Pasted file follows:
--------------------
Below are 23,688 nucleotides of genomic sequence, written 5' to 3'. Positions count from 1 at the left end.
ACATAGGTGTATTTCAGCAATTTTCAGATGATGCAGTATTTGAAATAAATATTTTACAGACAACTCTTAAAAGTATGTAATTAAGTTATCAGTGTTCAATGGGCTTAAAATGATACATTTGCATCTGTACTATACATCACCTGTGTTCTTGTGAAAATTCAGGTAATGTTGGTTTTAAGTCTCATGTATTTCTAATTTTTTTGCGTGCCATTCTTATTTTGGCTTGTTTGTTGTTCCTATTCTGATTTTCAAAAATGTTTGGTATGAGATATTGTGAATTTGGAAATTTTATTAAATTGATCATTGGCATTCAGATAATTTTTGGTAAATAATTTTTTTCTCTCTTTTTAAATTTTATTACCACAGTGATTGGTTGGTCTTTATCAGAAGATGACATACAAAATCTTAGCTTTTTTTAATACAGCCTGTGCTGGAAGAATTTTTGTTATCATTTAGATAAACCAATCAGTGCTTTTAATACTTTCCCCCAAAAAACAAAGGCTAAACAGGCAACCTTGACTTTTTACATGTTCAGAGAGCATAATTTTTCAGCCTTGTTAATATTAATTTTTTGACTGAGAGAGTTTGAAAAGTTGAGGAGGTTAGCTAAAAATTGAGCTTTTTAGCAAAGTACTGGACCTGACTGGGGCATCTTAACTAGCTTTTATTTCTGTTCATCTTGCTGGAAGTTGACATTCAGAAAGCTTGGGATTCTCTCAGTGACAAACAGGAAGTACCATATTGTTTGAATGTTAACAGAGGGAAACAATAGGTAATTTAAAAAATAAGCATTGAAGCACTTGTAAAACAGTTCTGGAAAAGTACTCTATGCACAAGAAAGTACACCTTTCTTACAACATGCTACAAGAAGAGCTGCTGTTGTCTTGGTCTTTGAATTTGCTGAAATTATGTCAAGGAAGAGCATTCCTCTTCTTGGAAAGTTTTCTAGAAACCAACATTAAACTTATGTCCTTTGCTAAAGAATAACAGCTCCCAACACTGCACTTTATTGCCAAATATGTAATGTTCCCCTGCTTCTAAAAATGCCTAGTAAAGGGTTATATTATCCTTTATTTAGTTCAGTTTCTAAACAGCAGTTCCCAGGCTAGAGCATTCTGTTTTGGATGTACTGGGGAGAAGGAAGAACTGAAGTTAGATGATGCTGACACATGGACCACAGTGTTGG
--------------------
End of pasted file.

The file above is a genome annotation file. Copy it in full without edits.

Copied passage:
Below are 23,688 nucleotides of genomic sequence, written 5' to 3'. Positions count from 1 at the left end.
ACATAGGTGTATTTCAGCAATTTTCAGATGATGCAGTATTTGAAATAAATATTTTACAGACAACTCTTAAAAGTATGTAATTAAGTTATCAGTGTTCAATGGGCTTAAAATGATACATTTGCATCTGTACTATACATCACCTGTGTTCTTGTGAAAATTCAGGTAATGTTGGTTTTAAGTCTCATGTATTTCTAATTTTTTTGCGTGCCATTCTTATTTTGGCTTGTTTGTTGTTCCTATTCTGATTTTCAAAAATGTTTGGTATGAGATATTGTGAATTTGGAAATTTTATTAAATTGATCATTGGCATTCAGATAATTTTTGGTAAATAATTTTTTTCTCTCTTTTTAAATTTTATTACCACAGTGATTGGTTGGTCTTTATCAGAAGATGACATACAAAATCTTAGCTTTTTTTAATACAGCCTGTGCTGGAAGAATTTTTGTTATCATTTAGATAAACCAATCAGTGCTTTTAATACTTTCCCCCAAAAAACAAAGGCTAAACAGGCAACCTTGACTTTTTACATGTTCAGAGAGCATAATTTTTCAGCCTTGTTAATATTAATTTTTTGACTGAGAGAGTTTGAAAAGTTGAGGAGGTTAGCTAAAAATTGAGCTTTTTAGCAAAGTACTGGACCTGACTGGGGCATCTTAACTAGCTTTTATTTCTGTTCATCTTGCTGGAAGTTGACATTCAGAAAGCTTGGGATTCTCTCAGTGACAAACAGGAAGTACCATATTGTTTGAATGTTAACAGAGGGAAACAATAGGTAATTTAAAAAATAAGCATTGAAGCACTTGTAAAACAGTTCTGGAAAAGTACTCTATGCACAAGAAAGTACACCTTTCTTACAACATGCTACAAGAAGAGCTGCTGTTGTCTTGGTCTTTGAATTTGCTGAAATTATGTCAAGGAAGAGCATTCCTCTTCTTGGAAAGTTTTCTAGAAACCAACATTAAACTTATGTCCTTTGCTAAAGAATAACAGCTCCCAACACTGCACTTTATTGCCAAATATGTAATGTTCCCCTGCTTCTAAAAATGCCTAGTAAAGGGTTATATTATCCTTTATTTAGTTCAGTTTCTAAACAGCAGTTCCCAGGCTAGAGCATTCTGTTTTGGATGTACTGGGGAGAAGGAAGAACTGAAGTTAGATGATGCTGACACATGGACCACAGTGTTGG